Jesus’ Transfiguration in His Prayer

MY daily reflection and prayer:
Suday, February 21, 2016
The Second Sunday of Lent

Dear my friends,
Here is the Gospel for us today according to St. Luke 9:28-36

Now about eight days after these sayings he took with him Peter and John and James, and went up on the mountain to pray. And as he was praying, the appearance of his countenance was altered, and his raiment became dazzling white. And behold, two men talked with him, Moses and Elijah, who appeared in glory and spoke of his departure, which he was to accomplish at Jerusalem. Now Peter and those who were with him were heavy with sleep, and when they wakened they saw his glory and the two men who stood with him. And as the men were parting from him, Peter said to Jesus, “Master, it is well that we are here; let us make three booths, one for you and one  for Moses and one for Elijah” — not knowing what he said. As he said this, a cloud came and overshadowed them; and they were afraid as they entered the cloud. And a voice came out of the cloud, saying, “This is my beloved Son [my Chosen]; listen to him!” And when the voice had spoken, Jesus was found alone. And they kept silence and told no one in those days anything of what they had seen.

This is the Gospel of the Lord. Praise to you Lord Jesus Christ.


THE Gospel today tells us about the transfiguration of Jesus. The appearance of his countenance was altered, and his raiment became dazzling white.

According to St. Luke as we read today, Jesus transfigured in glory as he was praying. At the time, there were two men talked with him, Moses and Elijah. They spoke of Jesus’ departure, which he was to accomplish at Jerusalem. What they spoke was about his betrayal, rejection and crucifixion.

In today’s Gospel, St. Luke wants to show how important prayer really is, even Jesus himself was praying. We remember, in last week’s Gospel, we also found Jesus go off into the wilderness to pray. And in today’s Gospel passage, we see him go up the mountain to pray as well.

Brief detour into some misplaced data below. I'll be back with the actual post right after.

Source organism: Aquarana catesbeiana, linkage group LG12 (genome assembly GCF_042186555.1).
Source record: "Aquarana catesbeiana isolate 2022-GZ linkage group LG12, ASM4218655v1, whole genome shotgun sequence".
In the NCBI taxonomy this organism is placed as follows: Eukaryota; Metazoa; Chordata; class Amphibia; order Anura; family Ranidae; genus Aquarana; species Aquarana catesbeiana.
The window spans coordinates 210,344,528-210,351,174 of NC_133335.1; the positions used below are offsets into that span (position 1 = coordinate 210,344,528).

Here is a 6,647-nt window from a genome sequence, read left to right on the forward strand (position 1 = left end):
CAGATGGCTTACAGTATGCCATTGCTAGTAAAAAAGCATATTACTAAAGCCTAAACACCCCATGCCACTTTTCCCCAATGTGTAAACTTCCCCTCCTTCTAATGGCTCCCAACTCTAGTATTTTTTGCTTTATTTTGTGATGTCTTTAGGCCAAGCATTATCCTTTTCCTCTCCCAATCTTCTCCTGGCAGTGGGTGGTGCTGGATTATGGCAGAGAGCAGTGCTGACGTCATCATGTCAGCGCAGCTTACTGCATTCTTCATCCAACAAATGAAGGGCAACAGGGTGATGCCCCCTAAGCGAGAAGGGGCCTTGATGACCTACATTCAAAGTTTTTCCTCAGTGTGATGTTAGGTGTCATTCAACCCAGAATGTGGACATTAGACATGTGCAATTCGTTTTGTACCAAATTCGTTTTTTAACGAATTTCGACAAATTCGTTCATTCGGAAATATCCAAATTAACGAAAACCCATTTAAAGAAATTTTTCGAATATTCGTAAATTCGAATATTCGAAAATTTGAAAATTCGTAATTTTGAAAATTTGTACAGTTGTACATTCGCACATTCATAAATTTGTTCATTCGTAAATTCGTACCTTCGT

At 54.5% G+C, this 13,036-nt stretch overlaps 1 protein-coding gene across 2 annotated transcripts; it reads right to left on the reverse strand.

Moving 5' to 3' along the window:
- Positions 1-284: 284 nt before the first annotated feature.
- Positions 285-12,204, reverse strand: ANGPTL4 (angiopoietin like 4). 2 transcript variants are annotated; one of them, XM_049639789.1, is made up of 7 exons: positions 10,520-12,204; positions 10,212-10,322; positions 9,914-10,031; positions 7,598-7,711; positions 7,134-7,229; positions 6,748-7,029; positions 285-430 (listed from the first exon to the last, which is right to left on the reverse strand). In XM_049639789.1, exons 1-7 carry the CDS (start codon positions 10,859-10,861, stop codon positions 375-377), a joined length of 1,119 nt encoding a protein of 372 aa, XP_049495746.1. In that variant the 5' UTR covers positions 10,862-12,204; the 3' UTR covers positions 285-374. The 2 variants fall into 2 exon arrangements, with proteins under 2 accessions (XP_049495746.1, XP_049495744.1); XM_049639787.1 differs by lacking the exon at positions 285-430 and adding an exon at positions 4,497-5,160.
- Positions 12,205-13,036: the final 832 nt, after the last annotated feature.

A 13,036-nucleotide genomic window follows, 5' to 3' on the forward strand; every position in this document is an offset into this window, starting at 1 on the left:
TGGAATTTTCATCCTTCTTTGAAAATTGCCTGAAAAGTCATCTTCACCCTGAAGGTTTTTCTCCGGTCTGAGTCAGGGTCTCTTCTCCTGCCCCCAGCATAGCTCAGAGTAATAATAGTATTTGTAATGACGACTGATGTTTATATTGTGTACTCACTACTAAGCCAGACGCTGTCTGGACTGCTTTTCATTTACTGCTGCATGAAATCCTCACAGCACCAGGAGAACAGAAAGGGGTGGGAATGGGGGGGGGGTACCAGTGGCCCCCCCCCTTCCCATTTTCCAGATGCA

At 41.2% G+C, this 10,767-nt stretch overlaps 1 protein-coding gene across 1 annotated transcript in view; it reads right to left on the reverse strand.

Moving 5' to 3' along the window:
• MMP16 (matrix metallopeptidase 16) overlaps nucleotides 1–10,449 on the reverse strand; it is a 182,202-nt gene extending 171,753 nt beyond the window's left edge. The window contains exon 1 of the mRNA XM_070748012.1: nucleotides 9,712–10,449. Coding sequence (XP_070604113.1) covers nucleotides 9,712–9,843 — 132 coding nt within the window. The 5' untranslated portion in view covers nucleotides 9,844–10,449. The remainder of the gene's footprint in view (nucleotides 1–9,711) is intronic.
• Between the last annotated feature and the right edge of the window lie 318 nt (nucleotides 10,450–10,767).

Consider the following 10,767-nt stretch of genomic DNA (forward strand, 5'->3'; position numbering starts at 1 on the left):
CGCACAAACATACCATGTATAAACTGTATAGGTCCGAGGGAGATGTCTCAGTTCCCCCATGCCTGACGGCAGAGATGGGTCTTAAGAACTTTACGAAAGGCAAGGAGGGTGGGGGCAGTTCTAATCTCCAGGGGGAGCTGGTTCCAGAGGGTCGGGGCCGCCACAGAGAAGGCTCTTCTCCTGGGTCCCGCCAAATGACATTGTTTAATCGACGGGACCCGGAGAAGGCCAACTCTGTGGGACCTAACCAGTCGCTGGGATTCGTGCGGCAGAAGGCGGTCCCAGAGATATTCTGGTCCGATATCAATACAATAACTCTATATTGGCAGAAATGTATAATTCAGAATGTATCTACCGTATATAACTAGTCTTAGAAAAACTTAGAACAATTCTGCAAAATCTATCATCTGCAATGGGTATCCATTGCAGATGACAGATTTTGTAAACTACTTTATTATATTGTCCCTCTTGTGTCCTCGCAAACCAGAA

Dear friends, Jesus Christ is the Son of God who has become man. Of course, he was perfect, sinless, without any tendencies to selfishness, laziness, or pride. And yet, we see him go off to be alone in prayer.

In the Gospel we read about how he had to get up early to make time for prayer. Other times he had to stay up late to make time for praying. He always did it lovingly.

We know then that Jesus always needed to pray. If Jesus, the Son of God, who was perfect in every way, needed to pray, what does that imply for us, who are so imperfect, so weak, so vulnerable to every sort of temptation and wounded by every kind of sin? If Jesus needed to pray; so do we. We need more and more to pray with him.

In his prayer Jesus transfigured in his glory. His face changed in appearance and his clothing became dazzling white.

Here, I remember the experience of Moses as noted in book of Exodus 34:29. When Moses met with God in his prayer on Mount Sinai, the skin of his face shone because he had been talking with God. And in his letter to the Corinthians St. Paul says that the Israelites even could not look at Moses’ face because of its brightness (2 Corinthians 3:7).

In the Perpetual Adoration of the Eucharist we adore Jesus Christ who wants to share his glory with each of us. So we have to pray with him. In our prayer with him, we learn to listen to him. We learn to follow him, to obey his words and to take the path he has chosen for us; then we will experience his glory and receive his abundant blessings of his Father.

Let’s pray: Lord Jesus Christ, nothing brings us closer to you than walking alongside you and doing the things you did for love of God the Father. You invite us to purify our hearts and minds and to turn our intentions back to you. Grant us the grace to fill this Lent with great enthusiasm and love to pray. Help us live it with joy, now and forever. Amen.



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